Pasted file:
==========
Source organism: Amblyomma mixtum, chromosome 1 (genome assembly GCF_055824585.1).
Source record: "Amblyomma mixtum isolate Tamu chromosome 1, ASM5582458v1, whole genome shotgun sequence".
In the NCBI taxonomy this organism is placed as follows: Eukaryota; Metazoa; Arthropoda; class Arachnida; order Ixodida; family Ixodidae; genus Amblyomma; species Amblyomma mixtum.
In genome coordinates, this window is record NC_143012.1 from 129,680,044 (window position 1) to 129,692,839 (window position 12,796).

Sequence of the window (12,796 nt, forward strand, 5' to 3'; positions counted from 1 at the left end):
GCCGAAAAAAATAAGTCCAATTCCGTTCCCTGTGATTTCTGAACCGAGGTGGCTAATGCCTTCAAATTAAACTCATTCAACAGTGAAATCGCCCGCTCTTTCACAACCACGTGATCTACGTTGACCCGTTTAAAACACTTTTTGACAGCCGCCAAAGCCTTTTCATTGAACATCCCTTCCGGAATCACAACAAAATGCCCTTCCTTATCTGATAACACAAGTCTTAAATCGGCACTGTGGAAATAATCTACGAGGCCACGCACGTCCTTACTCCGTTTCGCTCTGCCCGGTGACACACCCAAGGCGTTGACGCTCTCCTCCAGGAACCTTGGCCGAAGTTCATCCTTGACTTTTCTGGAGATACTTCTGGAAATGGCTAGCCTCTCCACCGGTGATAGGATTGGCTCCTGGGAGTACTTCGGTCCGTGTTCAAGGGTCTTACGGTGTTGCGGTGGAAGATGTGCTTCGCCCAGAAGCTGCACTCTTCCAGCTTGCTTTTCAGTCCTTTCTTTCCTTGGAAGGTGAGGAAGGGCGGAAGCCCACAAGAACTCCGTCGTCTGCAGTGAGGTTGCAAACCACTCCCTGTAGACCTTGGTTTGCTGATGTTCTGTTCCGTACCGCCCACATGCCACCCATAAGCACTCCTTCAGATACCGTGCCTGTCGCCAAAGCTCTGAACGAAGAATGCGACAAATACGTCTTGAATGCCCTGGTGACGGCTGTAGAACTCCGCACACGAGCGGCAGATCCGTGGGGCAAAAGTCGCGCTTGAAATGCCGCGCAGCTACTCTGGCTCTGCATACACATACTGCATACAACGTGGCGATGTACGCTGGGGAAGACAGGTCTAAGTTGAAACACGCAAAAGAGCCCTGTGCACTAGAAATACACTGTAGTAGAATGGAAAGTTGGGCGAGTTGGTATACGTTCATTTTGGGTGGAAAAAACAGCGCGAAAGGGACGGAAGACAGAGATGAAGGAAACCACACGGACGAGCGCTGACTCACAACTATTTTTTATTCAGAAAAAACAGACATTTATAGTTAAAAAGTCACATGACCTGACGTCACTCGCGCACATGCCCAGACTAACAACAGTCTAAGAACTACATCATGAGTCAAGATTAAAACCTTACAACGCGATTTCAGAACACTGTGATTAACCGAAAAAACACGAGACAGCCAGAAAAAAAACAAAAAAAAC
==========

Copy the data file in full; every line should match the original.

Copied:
Source organism: Amblyomma mixtum, chromosome 1 (genome assembly GCF_055824585.1).
Source record: "Amblyomma mixtum isolate Tamu chromosome 1, ASM5582458v1, whole genome shotgun sequence".
In the NCBI taxonomy this organism is placed as follows: Eukaryota; Metazoa; Arthropoda; class Arachnida; order Ixodida; family Ixodidae; genus Amblyomma; species Amblyomma mixtum.
In genome coordinates, this window is record NC_143012.1 from 129,680,044 (window position 1) to 129,692,839 (window position 12,796).

Sequence of the window (12,796 nt, forward strand, 5' to 3'; positions counted from 1 at the left end):
GCCGAAAAAAATAAGTCCAATTCCGTTCCCTGTGATTTCTGAACCGAGGTGGCTAATGCCTTCAAATTAAACTCATTCAACAGTGAAATCGCCCGCTCTTTCACAACCACGTGATCTACGTTGACCCGTTTAAAACACTTTTTGACAGCCGCCAAAGCCTTTTCATTGAACATCCCTTCCGGAATCACAACAAAATGCCCTTCCTTATCTGATAACACAAGTCTTAAATCGGCACTGTGGAAATAATCTACGAGGCCACGCACGTCCTTACTCCGTTTCGCTCTGCCCGGTGACACACCCAAGGCGTTGACGCTCTCCTCCAGGAACCTTGGCCGAAGTTCATCCTTGACTTTTCTGGAGATACTTCTGGAAATGGCTAGCCTCTCCACCGGTGATAGGATTGGCTCCTGGGAGTACTTCGGTCCGTGTTCAAGGGTCTTACGGTGTTGCGGTGGAAGATGTGCTTCGCCCAGAAGCTGCACTCTTCCAGCTTGCTTTTCAGTCCTTTCTTTCCTTGGAAGGTGAGGAAGGGCGGAAGCCCACAAGAACTCCGTCGTCTGCAGTGAGGTTGCAAACCACTCCCTGTAGACCTTGGTTTGCTGATGTTCTGTTCCGTACCGCCCACATGCCACCCATAAGCACTCCTTCAGATACCGTGCCTGTCGCCAAAGCTCTGAACGAAGAATGCGACAAATACGTCTTGAATGCCCTGGTGACGGCTGTAGAACTCCGCACACGAGCGGCAGATCCGTGGGGCAAAAGTCGCGCTTGAAATGCCGCGCAGCTACTCTGGCTCTGCATACACATACTGCATACAACGTGGCGATGTACGCTGGGGAAGACAGGTCTAAGTTGAAACACGCAAAAGAGCCCTGTGCACTAGAAATACACTGTAGTAGAATGGAAAGTTGGGCGAGTTGGTATACGTTCATTTTGGGTGGAAAAAACAGCGCGAAAGGGACGGAAGACAGAGATGAAGGAAACCACACGGACGAGCGCTGACTCACAACTATTTTTTATTCAGAAAAAACAGACATTTATAGTTAAAAAGTCACATGACCTGACGTCACTCGCGCACATGCCCAGACTAACAACAGTCTAAGAACTACATCATGAGTCAAGATTAAAACCTTACAACGCGATTTCAGAACACTGTGATTAACCGAAAAAACACGAGACAGCCAGAAAAAAAACAAAAAAAAC